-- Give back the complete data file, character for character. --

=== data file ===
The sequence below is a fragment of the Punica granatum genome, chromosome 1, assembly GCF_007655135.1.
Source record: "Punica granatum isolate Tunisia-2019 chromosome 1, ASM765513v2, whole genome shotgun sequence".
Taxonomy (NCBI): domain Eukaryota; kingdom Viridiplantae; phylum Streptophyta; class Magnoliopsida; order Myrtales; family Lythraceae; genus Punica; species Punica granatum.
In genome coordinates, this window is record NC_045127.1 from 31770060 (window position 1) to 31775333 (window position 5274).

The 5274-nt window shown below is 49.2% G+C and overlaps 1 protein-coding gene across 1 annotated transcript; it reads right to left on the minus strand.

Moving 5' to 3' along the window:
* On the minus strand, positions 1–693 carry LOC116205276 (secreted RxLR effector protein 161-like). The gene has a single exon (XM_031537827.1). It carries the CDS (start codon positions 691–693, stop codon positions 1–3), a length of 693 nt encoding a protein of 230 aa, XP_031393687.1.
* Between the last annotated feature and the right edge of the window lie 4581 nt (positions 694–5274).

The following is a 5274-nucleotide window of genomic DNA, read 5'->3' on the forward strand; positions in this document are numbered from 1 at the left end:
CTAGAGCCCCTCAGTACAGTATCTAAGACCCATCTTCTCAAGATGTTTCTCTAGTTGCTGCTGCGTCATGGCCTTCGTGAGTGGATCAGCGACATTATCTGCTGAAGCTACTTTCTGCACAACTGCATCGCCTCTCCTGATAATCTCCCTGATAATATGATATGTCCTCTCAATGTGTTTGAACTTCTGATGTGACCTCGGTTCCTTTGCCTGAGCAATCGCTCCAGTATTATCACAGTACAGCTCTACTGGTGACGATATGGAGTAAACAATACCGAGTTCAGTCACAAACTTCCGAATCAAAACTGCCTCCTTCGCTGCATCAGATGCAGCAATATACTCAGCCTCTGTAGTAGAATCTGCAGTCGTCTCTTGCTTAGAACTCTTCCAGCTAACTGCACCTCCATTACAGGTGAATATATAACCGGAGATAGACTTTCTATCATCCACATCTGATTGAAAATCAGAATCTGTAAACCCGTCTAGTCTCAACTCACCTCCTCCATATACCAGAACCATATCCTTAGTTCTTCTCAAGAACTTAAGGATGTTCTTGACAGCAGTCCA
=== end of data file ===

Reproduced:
The sequence below is a fragment of the Punica granatum genome, chromosome 1, assembly GCF_007655135.1.
Source record: "Punica granatum isolate Tunisia-2019 chromosome 1, ASM765513v2, whole genome shotgun sequence".
Taxonomy (NCBI): domain Eukaryota; kingdom Viridiplantae; phylum Streptophyta; class Magnoliopsida; order Myrtales; family Lythraceae; genus Punica; species Punica granatum.
In genome coordinates, this window is record NC_045127.1 from 31770060 (window position 1) to 31775333 (window position 5274).

The 5274-nt window shown below is 49.2% G+C and overlaps 1 protein-coding gene across 1 annotated transcript; it reads right to left on the minus strand.

Moving 5' to 3' along the window:
* On the minus strand, positions 1–693 carry LOC116205276 (secreted RxLR effector protein 161-like). The gene has a single exon (XM_031537827.1). It carries the CDS (start codon positions 691–693, stop codon positions 1–3), a length of 693 nt encoding a protein of 230 aa, XP_031393687.1.
* Between the last annotated feature and the right edge of the window lie 4581 nt (positions 694–5274).

The following is a 5274-nucleotide window of genomic DNA, read 5'->3' on the forward strand; positions in this document are numbered from 1 at the left end:
CTAGAGCCCCTCAGTACAGTATCTAAGACCCATCTTCTCAAGATGTTTCTCTAGTTGCTGCTGCGTCATGGCCTTCGTGAGTGGATCAGCGACATTATCTGCTGAAGCTACTTTCTGCACAACTGCATCGCCTCTCCTGATAATCTCCCTGATAATATGATATGTCCTCTCAATGTGTTTGAACTTCTGATGTGACCTCGGTTCCTTTGCCTGAGCAATCGCTCCAGTATTATCACAGTACAGCTCTACTGGTGACGATATGGAGTAAACAATACCGAGTTCAGTCACAAACTTCCGAATCAAAACTGCCTCCTTCGCTGCATCAGATGCAGCAATATACTCAGCCTCTGTAGTAGAATCTGCAGTCGTCTCTTGCTTAGAACTCTTCCAGCTAACTGCACCTCCATTACAGGTGAATATATAACCGGAGATAGACTTTCTATCATCCACATCTGATTGAAAATCAGAATCTGTAAACCCGTCTAGTCTCAACTCACCTCCTCCATATACCAGAACCATATCCTTAGTTCTTCTCAAGAACTTAAGGATGTTCTTGACAGCAGTCCA